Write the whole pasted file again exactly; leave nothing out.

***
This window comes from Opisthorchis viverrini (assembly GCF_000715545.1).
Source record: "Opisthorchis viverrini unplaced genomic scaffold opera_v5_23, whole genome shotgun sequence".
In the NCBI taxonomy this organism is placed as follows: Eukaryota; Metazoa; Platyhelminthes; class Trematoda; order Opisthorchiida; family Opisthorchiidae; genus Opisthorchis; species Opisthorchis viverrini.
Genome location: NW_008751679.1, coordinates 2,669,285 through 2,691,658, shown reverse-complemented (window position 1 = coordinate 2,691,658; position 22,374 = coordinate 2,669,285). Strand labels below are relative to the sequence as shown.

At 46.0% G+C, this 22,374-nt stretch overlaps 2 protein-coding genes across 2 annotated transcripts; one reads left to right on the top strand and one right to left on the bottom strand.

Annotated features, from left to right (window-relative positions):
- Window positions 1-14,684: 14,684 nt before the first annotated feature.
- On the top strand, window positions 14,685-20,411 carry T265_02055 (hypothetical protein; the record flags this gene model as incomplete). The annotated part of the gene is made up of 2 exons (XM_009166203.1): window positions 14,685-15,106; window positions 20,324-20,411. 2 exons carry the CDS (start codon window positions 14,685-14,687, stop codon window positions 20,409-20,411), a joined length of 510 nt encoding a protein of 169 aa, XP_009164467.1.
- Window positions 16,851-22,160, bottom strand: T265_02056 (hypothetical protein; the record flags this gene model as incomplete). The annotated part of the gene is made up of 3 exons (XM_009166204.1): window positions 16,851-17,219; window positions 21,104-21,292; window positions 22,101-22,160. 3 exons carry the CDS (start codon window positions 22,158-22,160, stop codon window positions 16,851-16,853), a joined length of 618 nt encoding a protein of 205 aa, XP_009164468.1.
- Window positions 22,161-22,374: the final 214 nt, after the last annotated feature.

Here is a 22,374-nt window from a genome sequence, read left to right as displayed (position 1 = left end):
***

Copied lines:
This window comes from Opisthorchis viverrini (assembly GCF_000715545.1).
Source record: "Opisthorchis viverrini unplaced genomic scaffold opera_v5_23, whole genome shotgun sequence".
In the NCBI taxonomy this organism is placed as follows: Eukaryota; Metazoa; Platyhelminthes; class Trematoda; order Opisthorchiida; family Opisthorchiidae; genus Opisthorchis; species Opisthorchis viverrini.
Genome location: NW_008751679.1, coordinates 2,669,285 through 2,691,658, shown reverse-complemented (window position 1 = coordinate 2,691,658; position 22,374 = coordinate 2,669,285). Strand labels below are relative to the sequence as shown.

At 46.0% G+C, this 22,374-nt stretch overlaps 2 protein-coding genes across 2 annotated transcripts; one reads left to right on the top strand and one right to left on the bottom strand.

Annotated features, from left to right (window-relative positions):
- Window positions 1-14,684: 14,684 nt before the first annotated feature.
- On the top strand, window positions 14,685-20,411 carry T265_02055 (hypothetical protein; the record flags this gene model as incomplete). The annotated part of the gene is made up of 2 exons (XM_009166203.1): window positions 14,685-15,106; window positions 20,324-20,411. 2 exons carry the CDS (start codon window positions 14,685-14,687, stop codon window positions 20,409-20,411), a joined length of 510 nt encoding a protein of 169 aa, XP_009164467.1.
- Window positions 16,851-22,160, bottom strand: T265_02056 (hypothetical protein; the record flags this gene model as incomplete). The annotated part of the gene is made up of 3 exons (XM_009166204.1): window positions 16,851-17,219; window positions 21,104-21,292; window positions 22,101-22,160. 3 exons carry the CDS (start codon window positions 22,158-22,160, stop codon window positions 16,851-16,853), a joined length of 618 nt encoding a protein of 205 aa, XP_009164468.1.
- Window positions 22,161-22,374: the final 214 nt, after the last annotated feature.

Here is a 22,374-nt window from a genome sequence, read left to right as displayed (position 1 = left end):